ByMike Charest, writer at
Mike Charest

The Detective Comics pantheon has been a pillar of excellence in entertainment for almost a century now. If you were to ask everyone of all ages and origins on Earth to name two superheroes, the most common response would likely be Batman and Superman. And in a matter of weeks, we all get to watch those two fight for the first time, at least of this cinematic scale, in film history. The buildup to this movie should be nothing but celebratory. But in today’s world, anticipation invites criticism. And it’s very difficult for a film of this stature to please everyone. Even Star Wars: The Force Awakens, an almost universal success, has novels of criticism built up from die-hard fans throughout online forums. The Internet can be a nitpicky place in that sense, and I intend to be a part of that problem for years to come as I rant about movies that don’t exist yet.

DC’s new cinematic universe, despite being all of one movie deep at the moment, has already hosted an unprecedented amount of polarizing hype. But as always, the truth lies somewhere in the middle. I think it’s safe to say that they’ve done a number of things well thus far, and a roughly equal number of things not so well. Marvel’s rise to power wasn’t perfect. They had to overcome an Iron Man 2 letdown and recover from a potentially disastrous recasting of Bruce Banner. So there’s a sizable argument to be made that, despite their few question marks, the DC universe is going to be just fine. One could also argue that they’ve tanked this effort before it could even get started. There’s room for both interpretations, and we’re here to sort out everything right from everything wrong with the DCU.

Let’s start on a high note. When you start a connected universe, you need the perfect actor for the job in your first role. He or she serves as the franchise’s nucleus, and everyone else can gather around him as the world expands. Robert Downey Jr. is more or less exactly what you want to happen. And I believe Henry Cavill is that guy. The movie clearly wasn’t as well received, but Cavill is as close to Superman as we’ll ever get from our planet’s limited candidates. He has the heroic face, and is nothing if not impressive. So much of Superman’s coolness comes from his sheer presence. He doesn’t need armor, gadgets or even a weapon. And that’s not just because he’s strong enough without them to defeat his enemies and save the world. It’s because he’s also cool and interesting enough to star in comic book stories. Cavill’s physicality and subtle charisma bring Superman to life. Not to mention he’s the first Superman on screen who I don’t secretly think I could beat in a fight. His predecessors brought the humanity and likability, but this is also the strongest being in the universe we’re talking about. We should fear him a little.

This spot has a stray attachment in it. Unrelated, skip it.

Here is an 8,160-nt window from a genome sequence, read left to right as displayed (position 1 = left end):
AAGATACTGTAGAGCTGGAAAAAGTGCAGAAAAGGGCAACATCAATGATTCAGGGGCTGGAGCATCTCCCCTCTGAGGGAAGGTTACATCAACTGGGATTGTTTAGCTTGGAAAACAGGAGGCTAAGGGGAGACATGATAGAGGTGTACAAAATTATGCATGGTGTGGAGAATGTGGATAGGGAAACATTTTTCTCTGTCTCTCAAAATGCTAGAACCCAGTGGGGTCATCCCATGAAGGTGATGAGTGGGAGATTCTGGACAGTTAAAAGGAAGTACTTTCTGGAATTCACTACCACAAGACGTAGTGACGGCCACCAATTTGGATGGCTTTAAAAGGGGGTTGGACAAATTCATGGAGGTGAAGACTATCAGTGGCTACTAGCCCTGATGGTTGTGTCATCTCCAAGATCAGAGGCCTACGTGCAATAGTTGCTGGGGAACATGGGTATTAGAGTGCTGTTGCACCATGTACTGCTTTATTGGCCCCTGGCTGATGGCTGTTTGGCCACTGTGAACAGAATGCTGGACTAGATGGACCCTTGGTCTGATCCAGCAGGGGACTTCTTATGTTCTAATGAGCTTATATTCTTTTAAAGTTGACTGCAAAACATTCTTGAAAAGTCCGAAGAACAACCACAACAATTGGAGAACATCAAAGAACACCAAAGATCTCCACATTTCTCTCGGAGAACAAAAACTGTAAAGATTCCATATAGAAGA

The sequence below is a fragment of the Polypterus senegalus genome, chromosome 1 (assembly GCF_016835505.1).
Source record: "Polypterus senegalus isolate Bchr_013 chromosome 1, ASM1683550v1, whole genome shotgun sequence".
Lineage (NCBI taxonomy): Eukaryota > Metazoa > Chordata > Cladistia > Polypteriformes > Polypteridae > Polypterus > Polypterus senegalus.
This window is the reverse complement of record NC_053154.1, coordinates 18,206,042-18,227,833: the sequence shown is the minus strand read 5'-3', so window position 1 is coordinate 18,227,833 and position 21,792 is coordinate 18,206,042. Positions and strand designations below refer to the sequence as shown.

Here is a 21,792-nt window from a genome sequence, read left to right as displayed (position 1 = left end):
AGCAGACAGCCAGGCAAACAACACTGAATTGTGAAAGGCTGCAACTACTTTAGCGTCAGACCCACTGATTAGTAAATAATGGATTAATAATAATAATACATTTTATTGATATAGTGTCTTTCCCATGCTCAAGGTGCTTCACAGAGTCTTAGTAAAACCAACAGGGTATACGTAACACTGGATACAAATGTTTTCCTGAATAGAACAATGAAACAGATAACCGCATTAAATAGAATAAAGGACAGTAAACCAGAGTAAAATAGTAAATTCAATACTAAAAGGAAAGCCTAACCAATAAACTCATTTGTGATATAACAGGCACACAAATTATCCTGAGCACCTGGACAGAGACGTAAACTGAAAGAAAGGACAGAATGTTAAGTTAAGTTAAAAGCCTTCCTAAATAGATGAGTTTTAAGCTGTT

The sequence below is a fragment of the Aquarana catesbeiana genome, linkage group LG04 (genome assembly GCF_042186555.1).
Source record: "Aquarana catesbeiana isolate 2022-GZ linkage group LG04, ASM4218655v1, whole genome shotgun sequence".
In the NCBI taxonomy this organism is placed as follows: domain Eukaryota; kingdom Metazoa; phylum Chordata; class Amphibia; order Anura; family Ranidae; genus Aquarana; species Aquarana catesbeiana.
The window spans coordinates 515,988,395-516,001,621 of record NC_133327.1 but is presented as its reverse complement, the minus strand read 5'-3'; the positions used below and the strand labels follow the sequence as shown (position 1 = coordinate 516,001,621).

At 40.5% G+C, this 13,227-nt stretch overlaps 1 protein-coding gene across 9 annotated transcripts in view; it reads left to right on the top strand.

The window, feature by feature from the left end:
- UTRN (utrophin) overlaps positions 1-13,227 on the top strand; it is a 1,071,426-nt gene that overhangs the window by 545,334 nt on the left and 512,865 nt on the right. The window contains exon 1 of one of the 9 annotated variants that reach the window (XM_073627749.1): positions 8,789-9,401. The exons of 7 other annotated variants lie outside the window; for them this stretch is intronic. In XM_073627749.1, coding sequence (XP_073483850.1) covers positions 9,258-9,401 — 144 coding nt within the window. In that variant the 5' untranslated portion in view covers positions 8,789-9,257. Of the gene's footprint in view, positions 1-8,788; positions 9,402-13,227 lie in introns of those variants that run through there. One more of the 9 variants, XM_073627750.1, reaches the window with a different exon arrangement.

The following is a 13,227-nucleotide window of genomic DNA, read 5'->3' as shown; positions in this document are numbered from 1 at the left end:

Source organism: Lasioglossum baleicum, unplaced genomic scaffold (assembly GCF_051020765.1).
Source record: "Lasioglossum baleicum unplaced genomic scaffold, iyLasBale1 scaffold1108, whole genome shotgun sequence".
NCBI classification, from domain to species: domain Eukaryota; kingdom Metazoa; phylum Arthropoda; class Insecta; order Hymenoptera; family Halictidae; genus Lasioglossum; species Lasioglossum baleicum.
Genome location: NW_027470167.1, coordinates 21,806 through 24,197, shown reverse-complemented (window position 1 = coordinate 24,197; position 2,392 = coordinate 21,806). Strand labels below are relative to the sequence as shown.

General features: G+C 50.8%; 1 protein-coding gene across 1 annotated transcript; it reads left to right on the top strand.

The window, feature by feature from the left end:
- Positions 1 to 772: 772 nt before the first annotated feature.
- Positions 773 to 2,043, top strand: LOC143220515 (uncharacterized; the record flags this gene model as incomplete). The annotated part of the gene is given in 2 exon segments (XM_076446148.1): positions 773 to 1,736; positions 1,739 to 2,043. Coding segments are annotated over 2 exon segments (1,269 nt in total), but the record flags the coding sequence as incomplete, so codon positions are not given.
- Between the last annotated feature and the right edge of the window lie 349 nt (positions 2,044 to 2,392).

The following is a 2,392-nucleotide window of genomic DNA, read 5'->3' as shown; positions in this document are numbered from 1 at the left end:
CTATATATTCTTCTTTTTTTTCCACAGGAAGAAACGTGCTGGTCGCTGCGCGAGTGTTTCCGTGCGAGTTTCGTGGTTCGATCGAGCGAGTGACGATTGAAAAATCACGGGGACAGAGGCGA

Unfortunately, for every positive action taken by the DCU, there is an equal and opposite reaction. Man of Steel itself did not do justice (pun intended of course) to the character’s nature and what Cavill was ready to bring to the table. Many people did like this movie, and they had plenty of reason to. But if every superhero movie is going to be nitpicked for the sake of judging them the way we would an Oscar nominee, Man of Steel is a feast for the skeptics. I didn’t mind the extended Krypton opening at all, but they reminded us just how monumentally stupid it is to send your villains into a space prison moments before a planetary destruction that you are 100% aware of. Send yourselves on up there, leave Zod at home, and boom species saved. Now I understand this is a part of Zod’s comic book origin, but today’s movies have a chance to fine-tune these stories. They felt the need to stay true to the source material there, but they’re not afraid to make Lex Luthor a stringy millennial? We can save that for another paragraph. Dawn of Justice is wise to use Metropolis’ senseless destruction as a plot device, but we can’t pretend that was their master plan from day one. It’s a bit of skillful backpedaling to explain away one of the film’s bigger mistakes. And let’s mix up the color pallet already. Why is a Superman movie grey? Why does the entire DC universe look like a gloomy Instagram filter? I can accept that Gotham’s never seen a sunrise, but this universe should be figuring out ways to blend the tones of their heroes to create a world with some aesthetic variety.